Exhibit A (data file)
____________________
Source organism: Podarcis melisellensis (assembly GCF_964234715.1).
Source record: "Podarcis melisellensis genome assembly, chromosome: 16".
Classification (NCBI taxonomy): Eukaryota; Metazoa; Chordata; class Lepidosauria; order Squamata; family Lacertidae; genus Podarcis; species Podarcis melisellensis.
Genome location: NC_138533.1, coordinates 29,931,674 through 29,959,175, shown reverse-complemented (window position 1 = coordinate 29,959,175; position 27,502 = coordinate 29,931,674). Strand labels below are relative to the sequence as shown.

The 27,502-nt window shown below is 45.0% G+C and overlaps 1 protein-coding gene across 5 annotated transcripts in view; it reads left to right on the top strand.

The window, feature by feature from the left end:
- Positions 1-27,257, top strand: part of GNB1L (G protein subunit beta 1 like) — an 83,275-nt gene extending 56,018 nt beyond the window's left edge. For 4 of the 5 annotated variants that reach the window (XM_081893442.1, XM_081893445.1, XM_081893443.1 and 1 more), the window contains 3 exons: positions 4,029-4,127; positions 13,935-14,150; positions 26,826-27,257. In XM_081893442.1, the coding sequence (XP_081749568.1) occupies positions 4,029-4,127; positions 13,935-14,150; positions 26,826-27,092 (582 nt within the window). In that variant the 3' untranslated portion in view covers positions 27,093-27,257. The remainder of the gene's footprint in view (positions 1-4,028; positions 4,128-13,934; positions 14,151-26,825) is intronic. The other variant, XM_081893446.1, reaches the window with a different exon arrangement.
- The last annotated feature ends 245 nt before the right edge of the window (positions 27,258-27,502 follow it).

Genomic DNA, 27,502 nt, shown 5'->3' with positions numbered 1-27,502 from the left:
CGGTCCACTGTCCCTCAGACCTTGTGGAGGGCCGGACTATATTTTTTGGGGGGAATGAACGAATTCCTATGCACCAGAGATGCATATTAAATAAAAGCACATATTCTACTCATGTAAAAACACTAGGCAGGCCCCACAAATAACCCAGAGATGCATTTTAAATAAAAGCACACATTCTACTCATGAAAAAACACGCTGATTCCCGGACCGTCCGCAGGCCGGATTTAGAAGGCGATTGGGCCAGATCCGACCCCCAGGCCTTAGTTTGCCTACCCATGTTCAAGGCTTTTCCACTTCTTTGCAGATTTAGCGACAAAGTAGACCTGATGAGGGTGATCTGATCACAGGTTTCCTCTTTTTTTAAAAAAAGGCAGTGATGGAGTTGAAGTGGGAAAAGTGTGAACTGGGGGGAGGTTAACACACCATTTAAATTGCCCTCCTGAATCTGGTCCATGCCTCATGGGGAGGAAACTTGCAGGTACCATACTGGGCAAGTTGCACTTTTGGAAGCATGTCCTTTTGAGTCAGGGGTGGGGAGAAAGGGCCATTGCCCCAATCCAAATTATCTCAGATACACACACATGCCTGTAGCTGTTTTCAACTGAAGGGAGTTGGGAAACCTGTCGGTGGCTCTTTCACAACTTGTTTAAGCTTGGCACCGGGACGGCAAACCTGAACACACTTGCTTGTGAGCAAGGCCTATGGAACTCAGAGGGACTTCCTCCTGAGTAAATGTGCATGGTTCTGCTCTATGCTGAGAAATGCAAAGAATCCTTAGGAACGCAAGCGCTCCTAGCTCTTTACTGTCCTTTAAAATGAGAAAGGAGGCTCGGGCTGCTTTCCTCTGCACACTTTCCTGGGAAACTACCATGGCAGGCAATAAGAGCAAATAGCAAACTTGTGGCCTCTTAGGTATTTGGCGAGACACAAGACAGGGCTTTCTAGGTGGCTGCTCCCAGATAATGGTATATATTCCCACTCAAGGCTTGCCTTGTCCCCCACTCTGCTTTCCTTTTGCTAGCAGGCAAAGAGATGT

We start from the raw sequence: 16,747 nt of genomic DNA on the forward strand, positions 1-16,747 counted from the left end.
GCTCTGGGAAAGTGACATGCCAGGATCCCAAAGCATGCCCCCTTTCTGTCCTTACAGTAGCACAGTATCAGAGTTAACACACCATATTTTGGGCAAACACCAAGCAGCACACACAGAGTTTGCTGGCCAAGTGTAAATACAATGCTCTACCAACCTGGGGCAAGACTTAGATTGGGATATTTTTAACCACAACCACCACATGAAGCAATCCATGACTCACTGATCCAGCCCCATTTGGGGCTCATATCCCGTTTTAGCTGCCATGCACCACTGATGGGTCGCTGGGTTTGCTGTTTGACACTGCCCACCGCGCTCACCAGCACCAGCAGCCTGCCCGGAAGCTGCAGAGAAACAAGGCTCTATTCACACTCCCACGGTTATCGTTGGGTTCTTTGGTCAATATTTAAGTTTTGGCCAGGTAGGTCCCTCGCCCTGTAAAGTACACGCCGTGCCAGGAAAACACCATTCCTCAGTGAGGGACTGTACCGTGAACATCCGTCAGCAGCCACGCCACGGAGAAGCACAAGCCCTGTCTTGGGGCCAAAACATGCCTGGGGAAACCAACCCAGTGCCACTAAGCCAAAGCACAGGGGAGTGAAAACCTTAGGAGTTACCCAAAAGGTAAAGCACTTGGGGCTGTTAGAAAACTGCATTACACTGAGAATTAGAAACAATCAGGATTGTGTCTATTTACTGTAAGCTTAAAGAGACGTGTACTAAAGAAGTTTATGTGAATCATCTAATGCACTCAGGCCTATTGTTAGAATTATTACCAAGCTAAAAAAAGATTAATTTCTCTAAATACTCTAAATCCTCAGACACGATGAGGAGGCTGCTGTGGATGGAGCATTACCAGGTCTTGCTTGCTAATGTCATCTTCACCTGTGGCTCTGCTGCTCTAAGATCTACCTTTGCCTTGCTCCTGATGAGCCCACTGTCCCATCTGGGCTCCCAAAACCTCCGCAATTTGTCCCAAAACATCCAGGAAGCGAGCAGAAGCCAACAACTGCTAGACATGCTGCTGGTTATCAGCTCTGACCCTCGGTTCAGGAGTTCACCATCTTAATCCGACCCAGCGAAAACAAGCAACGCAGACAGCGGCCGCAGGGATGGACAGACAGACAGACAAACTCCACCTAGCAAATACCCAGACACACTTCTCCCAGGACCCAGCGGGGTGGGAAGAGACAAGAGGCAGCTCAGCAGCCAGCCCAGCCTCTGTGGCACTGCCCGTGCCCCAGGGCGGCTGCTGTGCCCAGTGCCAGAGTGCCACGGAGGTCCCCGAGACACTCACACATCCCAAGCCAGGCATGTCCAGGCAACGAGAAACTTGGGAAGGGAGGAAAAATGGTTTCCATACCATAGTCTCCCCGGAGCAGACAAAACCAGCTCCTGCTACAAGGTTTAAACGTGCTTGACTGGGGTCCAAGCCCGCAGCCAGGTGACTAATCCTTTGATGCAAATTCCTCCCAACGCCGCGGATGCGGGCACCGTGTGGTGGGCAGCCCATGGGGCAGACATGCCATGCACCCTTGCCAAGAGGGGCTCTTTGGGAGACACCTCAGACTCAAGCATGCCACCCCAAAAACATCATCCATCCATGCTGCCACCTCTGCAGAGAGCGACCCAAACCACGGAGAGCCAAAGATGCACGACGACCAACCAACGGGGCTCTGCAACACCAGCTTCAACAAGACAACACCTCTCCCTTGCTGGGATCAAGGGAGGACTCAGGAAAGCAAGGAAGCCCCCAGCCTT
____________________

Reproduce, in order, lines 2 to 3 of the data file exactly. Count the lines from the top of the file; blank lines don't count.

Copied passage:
Source record: "Podarcis melisellensis genome assembly, chromosome: 16".
Classification (NCBI taxonomy): Eukaryota; Metazoa; Chordata; class Lepidosauria; order Squamata; family Lacertidae; genus Podarcis; species Podarcis melisellensis.